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Join author David Gassner as he describes how to add dynamic data to a PHP-enabled web site in Adobe Dreamweaver. This intermediate course shows how to plan and create a MySQL database, define a PHP-enabled site in Dreamweaver, connect the site to the database, and manage and present dynamic data. David also explores Dreamweaver features such as PHP custom class introspection and site-specific code hinting as well as the differences between the CS5 and CS6 versions of the software.
This course was updated on 6/12/2012.
One of the most useful new features in Dreamweaver CS5 for PHP developers is code hinting. For this demonstration, I'll use a set of files in the folder 03_managingcode > 01_codehinting. There's just one file in this folder, phpinfo.php. It has the PHP info command. I'll run this file on the server by clicking Live View and copying the file over to the resting server, and show you that the PHP info command outputs information on the PHP server, such as the build date of the server, the operating system, the location of the PHP INI file, and so on.
I'll exit Live View. The code hinting feature gives you a list of all of the commands in the PHP language, variables and functions that you have defined in your own file, and also a lot more information. I'm going to start in this exercise by showing you how to use code hinting on commands that are a part of PHP. I'll place the cursor before the PHP info command, and then I'm going to use a feature called the date function.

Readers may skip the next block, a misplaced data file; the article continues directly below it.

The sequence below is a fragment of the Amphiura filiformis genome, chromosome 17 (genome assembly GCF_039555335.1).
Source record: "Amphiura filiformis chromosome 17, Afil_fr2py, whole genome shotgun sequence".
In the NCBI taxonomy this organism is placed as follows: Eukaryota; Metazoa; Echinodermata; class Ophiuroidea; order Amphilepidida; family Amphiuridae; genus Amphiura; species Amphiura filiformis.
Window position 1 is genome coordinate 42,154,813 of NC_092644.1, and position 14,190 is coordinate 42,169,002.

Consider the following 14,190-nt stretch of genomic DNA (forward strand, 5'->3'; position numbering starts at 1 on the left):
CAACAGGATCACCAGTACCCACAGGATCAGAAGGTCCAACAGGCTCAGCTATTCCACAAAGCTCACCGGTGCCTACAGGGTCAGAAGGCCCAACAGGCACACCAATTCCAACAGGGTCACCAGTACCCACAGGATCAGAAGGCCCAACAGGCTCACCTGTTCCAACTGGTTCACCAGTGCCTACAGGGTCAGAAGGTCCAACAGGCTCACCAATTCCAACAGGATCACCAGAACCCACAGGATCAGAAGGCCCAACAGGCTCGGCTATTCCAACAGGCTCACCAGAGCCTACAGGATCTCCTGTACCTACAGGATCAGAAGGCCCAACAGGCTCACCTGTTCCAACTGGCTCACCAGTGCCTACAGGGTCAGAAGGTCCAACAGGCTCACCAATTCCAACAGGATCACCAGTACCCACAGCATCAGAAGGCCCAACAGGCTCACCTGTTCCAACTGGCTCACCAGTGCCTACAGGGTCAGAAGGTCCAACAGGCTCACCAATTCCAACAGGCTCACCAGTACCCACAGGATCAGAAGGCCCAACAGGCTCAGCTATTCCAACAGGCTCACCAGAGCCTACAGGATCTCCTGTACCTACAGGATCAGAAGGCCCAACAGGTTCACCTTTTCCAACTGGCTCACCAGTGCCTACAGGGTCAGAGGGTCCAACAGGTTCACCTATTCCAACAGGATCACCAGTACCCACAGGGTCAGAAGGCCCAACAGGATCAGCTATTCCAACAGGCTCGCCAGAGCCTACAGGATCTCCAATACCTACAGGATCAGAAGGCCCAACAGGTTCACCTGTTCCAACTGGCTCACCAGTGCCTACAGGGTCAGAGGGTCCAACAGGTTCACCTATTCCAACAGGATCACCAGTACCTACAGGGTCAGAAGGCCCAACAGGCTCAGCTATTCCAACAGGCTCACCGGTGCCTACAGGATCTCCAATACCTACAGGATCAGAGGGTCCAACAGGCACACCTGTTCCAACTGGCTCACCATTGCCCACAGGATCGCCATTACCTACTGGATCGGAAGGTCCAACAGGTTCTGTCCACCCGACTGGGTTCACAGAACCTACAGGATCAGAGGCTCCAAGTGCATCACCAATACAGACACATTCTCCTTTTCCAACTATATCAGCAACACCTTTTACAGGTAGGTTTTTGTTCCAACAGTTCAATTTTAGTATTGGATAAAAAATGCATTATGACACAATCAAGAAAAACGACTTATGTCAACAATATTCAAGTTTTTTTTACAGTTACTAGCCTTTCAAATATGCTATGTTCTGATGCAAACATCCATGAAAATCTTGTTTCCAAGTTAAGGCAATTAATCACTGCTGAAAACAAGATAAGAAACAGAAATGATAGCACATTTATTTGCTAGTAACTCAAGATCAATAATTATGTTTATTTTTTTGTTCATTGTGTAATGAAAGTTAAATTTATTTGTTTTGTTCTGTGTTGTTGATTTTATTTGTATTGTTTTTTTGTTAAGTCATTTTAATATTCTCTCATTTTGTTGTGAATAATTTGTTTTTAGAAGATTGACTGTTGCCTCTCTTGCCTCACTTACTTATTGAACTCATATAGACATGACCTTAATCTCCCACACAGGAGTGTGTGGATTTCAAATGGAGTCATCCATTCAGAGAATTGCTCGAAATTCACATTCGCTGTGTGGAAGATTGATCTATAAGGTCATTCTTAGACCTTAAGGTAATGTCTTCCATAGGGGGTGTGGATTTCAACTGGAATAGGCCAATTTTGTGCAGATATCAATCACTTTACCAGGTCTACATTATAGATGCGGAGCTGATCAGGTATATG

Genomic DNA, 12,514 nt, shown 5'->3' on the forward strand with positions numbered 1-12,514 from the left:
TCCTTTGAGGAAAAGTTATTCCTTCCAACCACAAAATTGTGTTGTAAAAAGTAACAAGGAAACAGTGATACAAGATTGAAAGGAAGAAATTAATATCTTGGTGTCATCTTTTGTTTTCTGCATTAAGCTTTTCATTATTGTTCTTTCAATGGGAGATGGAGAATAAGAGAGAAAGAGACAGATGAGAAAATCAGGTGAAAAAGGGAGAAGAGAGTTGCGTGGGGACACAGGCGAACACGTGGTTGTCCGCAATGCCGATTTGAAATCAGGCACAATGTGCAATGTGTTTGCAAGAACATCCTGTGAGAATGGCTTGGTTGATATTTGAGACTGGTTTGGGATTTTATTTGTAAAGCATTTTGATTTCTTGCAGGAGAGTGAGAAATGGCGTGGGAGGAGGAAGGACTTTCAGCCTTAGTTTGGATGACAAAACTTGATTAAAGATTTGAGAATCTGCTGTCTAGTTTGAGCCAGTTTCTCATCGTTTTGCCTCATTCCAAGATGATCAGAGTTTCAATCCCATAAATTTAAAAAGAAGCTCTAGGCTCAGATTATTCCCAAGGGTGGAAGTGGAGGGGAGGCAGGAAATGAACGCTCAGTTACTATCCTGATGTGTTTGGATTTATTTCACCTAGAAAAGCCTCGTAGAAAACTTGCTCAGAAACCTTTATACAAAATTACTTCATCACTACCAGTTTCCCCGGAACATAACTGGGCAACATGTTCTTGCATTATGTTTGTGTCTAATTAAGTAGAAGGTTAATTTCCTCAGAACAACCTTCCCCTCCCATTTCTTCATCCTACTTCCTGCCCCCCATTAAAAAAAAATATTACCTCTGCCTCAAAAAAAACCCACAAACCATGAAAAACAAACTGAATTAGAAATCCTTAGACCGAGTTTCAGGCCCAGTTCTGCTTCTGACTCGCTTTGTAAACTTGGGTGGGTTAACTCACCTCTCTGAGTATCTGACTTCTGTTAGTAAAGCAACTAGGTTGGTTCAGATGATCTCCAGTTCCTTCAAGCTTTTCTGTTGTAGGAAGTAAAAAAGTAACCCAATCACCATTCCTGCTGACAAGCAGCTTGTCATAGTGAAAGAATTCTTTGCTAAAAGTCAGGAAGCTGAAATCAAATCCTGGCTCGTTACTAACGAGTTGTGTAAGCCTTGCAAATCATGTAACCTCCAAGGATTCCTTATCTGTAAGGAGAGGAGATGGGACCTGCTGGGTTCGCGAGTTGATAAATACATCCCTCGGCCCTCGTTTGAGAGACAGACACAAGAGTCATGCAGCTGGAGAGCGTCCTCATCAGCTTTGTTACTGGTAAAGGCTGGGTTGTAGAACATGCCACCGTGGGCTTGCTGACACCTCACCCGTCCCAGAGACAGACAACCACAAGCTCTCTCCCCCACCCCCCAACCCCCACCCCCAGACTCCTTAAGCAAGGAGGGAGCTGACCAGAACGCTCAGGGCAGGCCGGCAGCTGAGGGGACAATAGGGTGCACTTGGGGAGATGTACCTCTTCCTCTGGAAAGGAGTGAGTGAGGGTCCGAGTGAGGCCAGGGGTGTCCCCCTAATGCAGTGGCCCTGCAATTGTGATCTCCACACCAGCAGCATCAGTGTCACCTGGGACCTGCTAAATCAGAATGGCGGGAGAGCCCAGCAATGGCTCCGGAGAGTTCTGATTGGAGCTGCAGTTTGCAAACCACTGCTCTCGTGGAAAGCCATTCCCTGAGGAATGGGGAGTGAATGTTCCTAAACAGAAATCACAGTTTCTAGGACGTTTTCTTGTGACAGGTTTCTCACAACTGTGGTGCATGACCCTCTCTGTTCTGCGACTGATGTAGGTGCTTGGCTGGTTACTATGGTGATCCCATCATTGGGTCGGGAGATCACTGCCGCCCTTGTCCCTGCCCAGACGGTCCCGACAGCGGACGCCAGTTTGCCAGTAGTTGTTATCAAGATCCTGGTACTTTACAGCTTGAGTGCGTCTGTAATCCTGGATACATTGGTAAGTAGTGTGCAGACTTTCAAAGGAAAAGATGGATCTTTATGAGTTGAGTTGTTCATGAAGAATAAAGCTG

The date function returns the current date and time on the server. I'll type in an echo command and then type in the word "date." To get to code hinting, press Ctrl+Space. It's the same keyboard shortcut, regardless of whether you're working on Windows or Mac. The date function takes one required argument and one optional argument. The required argument is a format string that designates how the date should be formatted. When you press Ctrl+Space, you not only a list of all of the function and variable names that have the word "date" in it, but when the item you want is selected, you'll also get documentation.
I'm going to scroll down in the documentation and show you that it provides a list of all of the characters that you can use in your format string. So, for example, a lower d means the current day as a numeric value with leading zeroes. The uppercase D means a text representation of the day in three characters, such as Mon for Monday. And the lower case day is the day of the month without leading zeroes, again numerically. I'm going to output the current time, so I'll scroll down in the listing till I get to the Time section, and I'll show you that the letter g, in lower case means the 12-hour format of an hour without leading zeroes, and the letter I means the number of minutes with leading zeroes.